Conceived for Internet broadcast, "Video Commentary" (7 mins.) finds some of the puppets making smartass remarks during the editing of "Chinese New Year's Day"; it's more or less the kind of goofing off you'd expect to encounter in a gag reel. The "Outtakes" (7 mins.) proper are less outtakes than straightforward, behind-the-scenes looks at the filming of specific shots (primarily concerning the particulars of revealing a turtle's penis and dumping fake semen onto a lizard puppet) that spotlight Smigel's perfectionism--the target of many jokes in the audio commentaries. "Behind the Scenes: Killing Bob Hope/Horse Cock" (5 mins.) is a bit more obvious to that end, showing the filming of additional shots with the crew in plain view. Previews for "Drawn Together: Season Two", "Little Bush, Resident of the United States: Season One", and "The Upright Citizens Brigade: The Complete Second Season" cue up upon insertion of the first disc.
Over on Disc Two, "Extra Triumph Appearances" excerpt the titular Insult Comic Dog's turns on "The Comedy Central Roast of Rob Reiner" and "The Daily Show"'s less politically-inclined days (was Jon Stewart ever really that young?) while more or less confirming that Triumph has never been all that funny. Finally, "What We Know, Part 2" is a "lost sketch" starring Bob Odenkirk's bizarrely vague Discovery Channel host (the Arc de Triomphe "towers between one inch and three hundred million feet tall"), who scrapes for extra money by parlaying his globetrotting skills into drug trafficking. A menu of "Comedy Central Quickies" for "The Colbert Report" ("Breasts"), "The Sarah Silverman Program." ("Date with God"), and "South Park" ("Leprechaun") finishes off the platter. Note that while the DVDs are completely uncensored--"Porn for Kids" is back to its unaltered form--"Christmas Day" runs a few minutes shorter than the average episode because a mock instalment of the old "Harlem Globetrotters" cartoon that initially aired on "Saturday Night Live" was inserted into the broadcast version as filler.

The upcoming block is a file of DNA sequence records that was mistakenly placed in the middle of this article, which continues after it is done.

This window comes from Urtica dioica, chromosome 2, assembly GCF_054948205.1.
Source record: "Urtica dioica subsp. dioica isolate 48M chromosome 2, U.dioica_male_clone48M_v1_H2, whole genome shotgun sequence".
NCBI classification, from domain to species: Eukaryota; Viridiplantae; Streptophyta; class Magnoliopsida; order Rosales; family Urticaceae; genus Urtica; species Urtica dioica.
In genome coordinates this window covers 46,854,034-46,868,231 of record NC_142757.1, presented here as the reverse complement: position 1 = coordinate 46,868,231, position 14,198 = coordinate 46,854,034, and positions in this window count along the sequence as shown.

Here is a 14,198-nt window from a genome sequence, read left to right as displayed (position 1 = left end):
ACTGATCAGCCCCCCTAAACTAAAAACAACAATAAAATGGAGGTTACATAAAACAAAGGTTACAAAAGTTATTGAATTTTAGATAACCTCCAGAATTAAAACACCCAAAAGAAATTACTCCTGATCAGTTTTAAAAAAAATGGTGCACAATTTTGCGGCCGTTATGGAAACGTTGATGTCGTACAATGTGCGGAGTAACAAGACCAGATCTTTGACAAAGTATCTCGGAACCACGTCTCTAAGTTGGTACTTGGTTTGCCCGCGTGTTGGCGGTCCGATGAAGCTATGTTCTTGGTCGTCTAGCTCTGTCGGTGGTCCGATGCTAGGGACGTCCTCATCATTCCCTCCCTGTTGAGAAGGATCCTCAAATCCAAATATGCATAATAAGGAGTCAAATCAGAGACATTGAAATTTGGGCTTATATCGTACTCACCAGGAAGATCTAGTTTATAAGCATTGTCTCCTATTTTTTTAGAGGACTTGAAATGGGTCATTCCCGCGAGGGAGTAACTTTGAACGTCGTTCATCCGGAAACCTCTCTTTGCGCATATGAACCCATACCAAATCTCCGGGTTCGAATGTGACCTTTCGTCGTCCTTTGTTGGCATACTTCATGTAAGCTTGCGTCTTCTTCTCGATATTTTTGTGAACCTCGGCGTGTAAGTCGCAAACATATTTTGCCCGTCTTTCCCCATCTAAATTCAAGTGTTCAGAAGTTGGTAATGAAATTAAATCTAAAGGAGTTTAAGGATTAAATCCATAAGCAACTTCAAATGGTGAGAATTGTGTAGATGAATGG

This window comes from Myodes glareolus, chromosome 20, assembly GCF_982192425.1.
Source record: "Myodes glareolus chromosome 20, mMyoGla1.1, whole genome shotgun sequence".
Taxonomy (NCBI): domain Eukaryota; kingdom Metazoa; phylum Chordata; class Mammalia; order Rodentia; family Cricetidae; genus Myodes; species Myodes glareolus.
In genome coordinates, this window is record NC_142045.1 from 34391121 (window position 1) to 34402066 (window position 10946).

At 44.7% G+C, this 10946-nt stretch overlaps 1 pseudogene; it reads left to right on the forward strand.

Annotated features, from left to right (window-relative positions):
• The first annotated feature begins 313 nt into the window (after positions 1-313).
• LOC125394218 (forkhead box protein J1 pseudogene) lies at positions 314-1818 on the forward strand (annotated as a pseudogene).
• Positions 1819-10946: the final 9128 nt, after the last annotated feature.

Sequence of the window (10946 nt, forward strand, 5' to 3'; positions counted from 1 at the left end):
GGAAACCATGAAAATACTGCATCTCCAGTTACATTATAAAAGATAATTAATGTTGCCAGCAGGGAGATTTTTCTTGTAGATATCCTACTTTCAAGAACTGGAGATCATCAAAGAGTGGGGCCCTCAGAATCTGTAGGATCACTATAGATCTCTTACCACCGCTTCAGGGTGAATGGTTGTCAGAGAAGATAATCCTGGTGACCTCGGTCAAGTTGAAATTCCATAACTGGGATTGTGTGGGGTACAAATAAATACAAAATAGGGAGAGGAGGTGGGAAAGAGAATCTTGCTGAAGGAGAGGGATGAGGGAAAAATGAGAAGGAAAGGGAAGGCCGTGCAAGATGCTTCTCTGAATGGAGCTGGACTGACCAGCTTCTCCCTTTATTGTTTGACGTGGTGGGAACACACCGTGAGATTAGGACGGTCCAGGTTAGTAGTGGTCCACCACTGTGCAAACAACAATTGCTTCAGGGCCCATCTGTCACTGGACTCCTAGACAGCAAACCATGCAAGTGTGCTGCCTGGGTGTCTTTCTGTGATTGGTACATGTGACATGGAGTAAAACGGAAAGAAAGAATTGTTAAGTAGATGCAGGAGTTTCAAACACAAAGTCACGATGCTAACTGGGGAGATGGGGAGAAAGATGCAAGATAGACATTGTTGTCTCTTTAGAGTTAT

Dear Pam is available on the first disc of After Hours Cinema's two-disc "John Holmes Collection", an entry in "42nd Street Pete's Signature Performer Series." Although he comes across as creepy and unpleasant in the "8mm Madness" trailers that comprise the "Previews" section, 42nd Street Pete is much more analytical and ingratiating in an introduction of the film proper. He offers a brief biographical rundown of its star that manages to be fairly even-handed despite his assurance that Holmes--who continued to work in porn despite his HIV diagnosis--was a total douche. Pete claims that the film itself was transferred straight from the reel cans upon languishing in obscurity for years, and I have no reason to disbelieve him: the 1.78:1, 16x9-enhanced image is blurry and scratched-up (occasionally beyond recognition), while the DD 2.0 mono soundtrack is consistently plagued by a high-pitched whine. Previews for Sylvia, "Busty Superstars of the 1970s: 8mm Madness Part 7", and "The Grindhouse Occult Collection" (a double-bill featuring The Sins of Reverend Star and Night of Submission) begin on startup.
Disc Two of the Collection includes ten of Holmes's 8mm porno loops (which apparently became his bread and butter), each of which is introduced by Pete. Precisely as straightforward as their titles ("Rough Stuff and Two Blondes," "John's Orgy"), they've been preserved about as well as Dear Pam--which is to say they look like they were discovered in a dingy attic--and are furnished with a whirring-projector noise to better recreate the conditions under which one originally viewed them. Trailers for "The Early Films of John Holmes", "Sex on 42nd Street", "Grindhouse Trash", "Grindhouse Trash 2", "Sex Starlets of the 1970s", "The Grindhouse Occult Collection", "The Grindhouse Hostage Collection", "The Grindhouse Honeymoon Collection", "The Sex on Wheels Collection", "The Diary of a Nymph Collection", "Skin in the Sixties", and Chic 69'--in other words, a shitload of pornography--cap things off. Originally published: August 20, 2008.